Step by Step guide on Locker Beef

This incredible step by step guide on locker beef written by Katia is a must read if you are buying locker beef for the first time.

In Lesson One, which you can find here, she explains the differences between USDA Inspected meat and custom processed meat. Some of the great points she makes is just because USDA Inspected meat is inspected, that doesn’t always mean it is better quality and often the animal has to be hauled many miles to this state butchering plant because USDA Inspected meat has to arrive live to the plant which exposes the animal to stress. We prefer to sell shares of our cows so we can have the meat custom processed and the butcher comes to our place and the animal is processed right here on the farm.

Lesson two is explains the difference between live weight vs hanging weight vs the cut and wrap yield and how to calculate the amount of weight you get back. The pro with our lean meat, there is a lot less scraps taken off because our animals have nice, healthy muscling and do not a thick layer of yellow corn fat the butcher cuts away and tosses. So your cut and wrap yield is actually better from our grass fed beef.

Next is Lesson three which gives a breakdown on how to calculate how much your beef will cost. We also have a breakdown of the costs on our pricing page , but lesson three is a very good explanation of how and why the costs are the way they are.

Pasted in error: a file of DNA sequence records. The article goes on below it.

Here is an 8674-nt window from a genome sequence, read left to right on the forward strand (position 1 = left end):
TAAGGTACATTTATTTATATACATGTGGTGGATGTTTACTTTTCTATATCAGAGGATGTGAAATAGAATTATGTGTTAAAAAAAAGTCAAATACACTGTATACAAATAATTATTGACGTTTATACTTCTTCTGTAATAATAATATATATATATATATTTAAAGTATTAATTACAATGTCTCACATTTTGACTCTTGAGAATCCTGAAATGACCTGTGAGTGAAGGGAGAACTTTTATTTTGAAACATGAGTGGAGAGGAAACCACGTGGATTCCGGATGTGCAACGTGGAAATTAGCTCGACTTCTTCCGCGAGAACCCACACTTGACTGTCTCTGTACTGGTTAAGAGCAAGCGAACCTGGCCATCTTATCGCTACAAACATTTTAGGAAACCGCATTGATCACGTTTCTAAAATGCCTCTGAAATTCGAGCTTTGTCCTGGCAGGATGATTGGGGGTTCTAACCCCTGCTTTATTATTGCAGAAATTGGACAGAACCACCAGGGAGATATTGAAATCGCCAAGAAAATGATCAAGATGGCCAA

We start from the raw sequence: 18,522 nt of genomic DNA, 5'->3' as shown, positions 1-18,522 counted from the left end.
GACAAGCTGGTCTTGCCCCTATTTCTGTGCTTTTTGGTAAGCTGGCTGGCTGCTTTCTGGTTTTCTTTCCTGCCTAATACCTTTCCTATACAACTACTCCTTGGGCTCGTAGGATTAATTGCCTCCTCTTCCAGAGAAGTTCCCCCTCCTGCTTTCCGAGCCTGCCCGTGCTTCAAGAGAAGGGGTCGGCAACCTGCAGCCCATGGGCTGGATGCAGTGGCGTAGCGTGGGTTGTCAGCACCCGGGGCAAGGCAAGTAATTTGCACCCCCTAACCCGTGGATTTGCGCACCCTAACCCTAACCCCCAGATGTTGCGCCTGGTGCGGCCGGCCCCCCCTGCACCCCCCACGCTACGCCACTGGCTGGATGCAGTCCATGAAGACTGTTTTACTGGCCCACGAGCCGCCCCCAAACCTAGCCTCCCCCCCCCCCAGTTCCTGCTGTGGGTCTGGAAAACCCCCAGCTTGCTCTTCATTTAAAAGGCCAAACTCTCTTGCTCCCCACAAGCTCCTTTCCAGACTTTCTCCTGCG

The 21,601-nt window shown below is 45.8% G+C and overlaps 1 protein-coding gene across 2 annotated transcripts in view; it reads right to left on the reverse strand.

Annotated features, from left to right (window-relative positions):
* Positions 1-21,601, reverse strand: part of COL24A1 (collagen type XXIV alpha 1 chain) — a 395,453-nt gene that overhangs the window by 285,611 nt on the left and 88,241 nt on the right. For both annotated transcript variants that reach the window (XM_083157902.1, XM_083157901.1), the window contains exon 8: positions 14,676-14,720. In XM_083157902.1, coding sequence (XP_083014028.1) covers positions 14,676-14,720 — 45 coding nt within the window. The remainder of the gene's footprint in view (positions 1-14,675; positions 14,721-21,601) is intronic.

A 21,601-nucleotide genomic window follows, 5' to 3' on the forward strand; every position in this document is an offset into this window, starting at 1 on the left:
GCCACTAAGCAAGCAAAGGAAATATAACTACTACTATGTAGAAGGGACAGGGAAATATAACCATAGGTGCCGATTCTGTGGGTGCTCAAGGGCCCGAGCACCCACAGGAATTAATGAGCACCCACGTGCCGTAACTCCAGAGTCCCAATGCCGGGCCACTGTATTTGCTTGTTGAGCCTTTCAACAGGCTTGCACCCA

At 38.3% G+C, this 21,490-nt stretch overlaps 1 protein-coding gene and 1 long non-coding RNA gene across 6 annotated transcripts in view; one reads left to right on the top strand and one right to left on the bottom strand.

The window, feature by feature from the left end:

Our most frequently asked question is definitely about the cuts you get from a 1/4. Lesson four is definitely a good one to read if you still feel confused after reading about the different cuts on our frequently asked questions page. 

It can be rather daunting to call up the butcher and give him your custom cutting instructions. Lesson five might help you understand better how to do this. We currently use Northwest Farm to Table in Post Falls.

In Lesson six Katia goes over what to expect the day you pick up your custom ordered meat from the butcher. The meat stays frozen very well, even when it is pretty warm outside, so don’t stress out. She also goes over the freezer space needed, which is usually one cubic feet per 35-40 lbs of frozen packages of meat. Her blog goes into a bit more detail so this lesson is a good read too.

Lesson seven is a summary of the first six lessons and also includes a frequently asked questions sections (but after such detailed lessons, who needs them? I greatly appreciate her the work she did writing these lessons. I’m going to send her a personal thank you right now!)

I’m sure all of you appreciate these lessons too, but if you have any more questions, do not hesitate to give me a call!

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